temperature or salinity of the upper ocean layers cause expansion or contraction of the water volume. These relatively short-term changes in sea level may persist for a few days, several months, or even several years, and their magnitude may be as much as 5 to 15 cm (2 to 6 inches).
Climate-related contributions to sea level change can be associated either with variations in the actual mass of water in the ocean basins or with thermal expansion (due to changing density and thus variations of temperature and salinity).
The mass of water at or near the earth's surface is practically constant for periods of 10,000 years or less. What matters for sea level is the partitioning of this mass of water among the major hydrologic reservoirs. The four major reservoirs are the oceans (1,370 million km3), ice (30 million km3), surface waters (8 to 19 million km3), and atmospheric moisture (0.01 million km3) (National Research Council, 1990). The melting of the northern continental ice sheets between 15,000 and 7,000 years before the present probably accounted for most of the rise of the sea to current levels.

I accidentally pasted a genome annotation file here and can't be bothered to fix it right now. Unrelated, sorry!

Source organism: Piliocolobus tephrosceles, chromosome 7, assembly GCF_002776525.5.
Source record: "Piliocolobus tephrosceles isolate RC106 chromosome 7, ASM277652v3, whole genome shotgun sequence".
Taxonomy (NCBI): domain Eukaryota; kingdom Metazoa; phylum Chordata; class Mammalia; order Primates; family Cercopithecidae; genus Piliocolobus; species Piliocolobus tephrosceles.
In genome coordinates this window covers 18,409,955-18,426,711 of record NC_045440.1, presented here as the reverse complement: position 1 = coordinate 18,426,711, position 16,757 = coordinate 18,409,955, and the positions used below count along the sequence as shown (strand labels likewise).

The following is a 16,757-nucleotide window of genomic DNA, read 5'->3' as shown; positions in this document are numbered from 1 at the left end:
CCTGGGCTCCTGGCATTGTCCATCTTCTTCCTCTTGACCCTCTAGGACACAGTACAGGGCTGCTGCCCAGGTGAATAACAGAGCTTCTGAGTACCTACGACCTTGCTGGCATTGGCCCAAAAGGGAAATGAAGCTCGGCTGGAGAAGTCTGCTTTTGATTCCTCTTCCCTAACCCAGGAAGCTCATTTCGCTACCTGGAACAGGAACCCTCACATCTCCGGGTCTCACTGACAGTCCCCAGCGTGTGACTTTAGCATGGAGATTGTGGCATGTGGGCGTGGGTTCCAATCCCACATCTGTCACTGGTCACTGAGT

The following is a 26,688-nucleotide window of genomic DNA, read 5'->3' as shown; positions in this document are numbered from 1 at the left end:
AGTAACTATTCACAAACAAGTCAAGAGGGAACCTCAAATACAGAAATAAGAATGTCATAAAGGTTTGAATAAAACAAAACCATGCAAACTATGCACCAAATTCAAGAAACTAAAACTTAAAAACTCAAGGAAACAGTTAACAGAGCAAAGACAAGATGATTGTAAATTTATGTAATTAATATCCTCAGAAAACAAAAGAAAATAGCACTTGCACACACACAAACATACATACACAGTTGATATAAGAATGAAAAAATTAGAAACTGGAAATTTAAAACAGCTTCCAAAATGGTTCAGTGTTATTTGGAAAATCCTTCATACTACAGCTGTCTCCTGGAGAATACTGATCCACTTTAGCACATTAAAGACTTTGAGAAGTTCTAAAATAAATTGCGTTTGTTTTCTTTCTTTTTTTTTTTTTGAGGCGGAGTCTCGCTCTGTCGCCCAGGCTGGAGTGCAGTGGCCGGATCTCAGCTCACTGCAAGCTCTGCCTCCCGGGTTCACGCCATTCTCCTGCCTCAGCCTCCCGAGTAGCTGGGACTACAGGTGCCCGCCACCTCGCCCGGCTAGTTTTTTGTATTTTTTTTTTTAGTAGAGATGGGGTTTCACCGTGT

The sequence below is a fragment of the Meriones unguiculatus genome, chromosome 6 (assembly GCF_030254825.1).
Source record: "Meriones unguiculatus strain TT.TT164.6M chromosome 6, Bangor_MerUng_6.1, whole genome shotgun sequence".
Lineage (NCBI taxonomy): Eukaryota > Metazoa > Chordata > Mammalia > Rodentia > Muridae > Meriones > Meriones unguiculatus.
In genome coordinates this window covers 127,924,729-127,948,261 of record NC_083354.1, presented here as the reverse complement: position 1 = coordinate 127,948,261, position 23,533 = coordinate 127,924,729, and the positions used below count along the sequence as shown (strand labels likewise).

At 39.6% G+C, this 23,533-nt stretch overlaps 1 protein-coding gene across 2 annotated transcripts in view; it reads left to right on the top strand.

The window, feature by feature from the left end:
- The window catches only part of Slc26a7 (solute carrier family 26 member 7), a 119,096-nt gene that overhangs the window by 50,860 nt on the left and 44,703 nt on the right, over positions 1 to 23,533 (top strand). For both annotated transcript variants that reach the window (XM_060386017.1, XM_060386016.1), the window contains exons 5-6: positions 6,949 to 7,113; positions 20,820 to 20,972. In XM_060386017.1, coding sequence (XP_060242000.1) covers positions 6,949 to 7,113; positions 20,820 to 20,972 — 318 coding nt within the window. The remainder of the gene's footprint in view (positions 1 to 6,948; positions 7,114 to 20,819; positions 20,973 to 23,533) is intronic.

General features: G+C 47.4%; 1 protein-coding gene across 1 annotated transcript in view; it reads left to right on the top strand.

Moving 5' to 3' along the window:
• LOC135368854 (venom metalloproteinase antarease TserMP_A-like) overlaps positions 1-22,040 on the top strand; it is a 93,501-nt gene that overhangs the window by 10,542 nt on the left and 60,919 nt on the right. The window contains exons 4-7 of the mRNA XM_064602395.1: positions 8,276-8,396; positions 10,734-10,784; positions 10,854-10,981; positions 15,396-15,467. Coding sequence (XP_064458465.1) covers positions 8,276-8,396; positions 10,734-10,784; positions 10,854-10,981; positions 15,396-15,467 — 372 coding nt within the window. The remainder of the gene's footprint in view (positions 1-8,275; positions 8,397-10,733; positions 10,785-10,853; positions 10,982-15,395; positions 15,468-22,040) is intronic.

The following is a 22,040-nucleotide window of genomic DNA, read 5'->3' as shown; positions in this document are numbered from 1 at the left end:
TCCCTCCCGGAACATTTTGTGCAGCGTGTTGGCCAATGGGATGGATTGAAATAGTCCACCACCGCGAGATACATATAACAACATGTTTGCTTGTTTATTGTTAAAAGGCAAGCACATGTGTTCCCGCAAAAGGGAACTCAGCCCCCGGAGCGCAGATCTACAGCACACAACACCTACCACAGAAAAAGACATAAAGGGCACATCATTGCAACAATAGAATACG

Some have suggested that greenhouse warming could lead to disintegration of the West Antarctic Ice Sheet, most of which is grounded below sea level. If climate becomes warmer, and warmer ocean water intrudes under the ice sheet, the release of ice from the sheet would accelerate. Estimates suggest that several hundred years would be required to achieve this amount of warming (Bryan et al., 1988; Meier, 1990). The current estimated effect on sea level of the West Antarctic Ice Sheet is -0.6 ± 0.6 mm (-0.02 ± 0.02 inches) per year, or a net decrease. Glaciers other than the West Antarctic and Greenland ice sheets have been estimated to have contributed about 0.46 ± 0.26 mm (0.017 ± 0.01 inches) per year to sea level rise since 1900 (Meier, 1990).
Differences in water temperature, or in a combination of temperature and salinity, account very well for seasonal and interannual variations in sea level (National Research Council, 1990). This thermal expansion is not large enough, however, to account for the changes over tens of thousands of years. Warming the entire ocean from 0°C (32°F) to the current global average temperature of about 15°C (59°F) would involve thermal expansion of only about 10 m (about 30 feet).
Several studies of various periods during the last 100 years are in general agreement that mean sea level is rising (see the following reviews: Aubrey, 1985; Barnett, 1985; Robin, 1986). Estimates range from about 0.5 to 3.0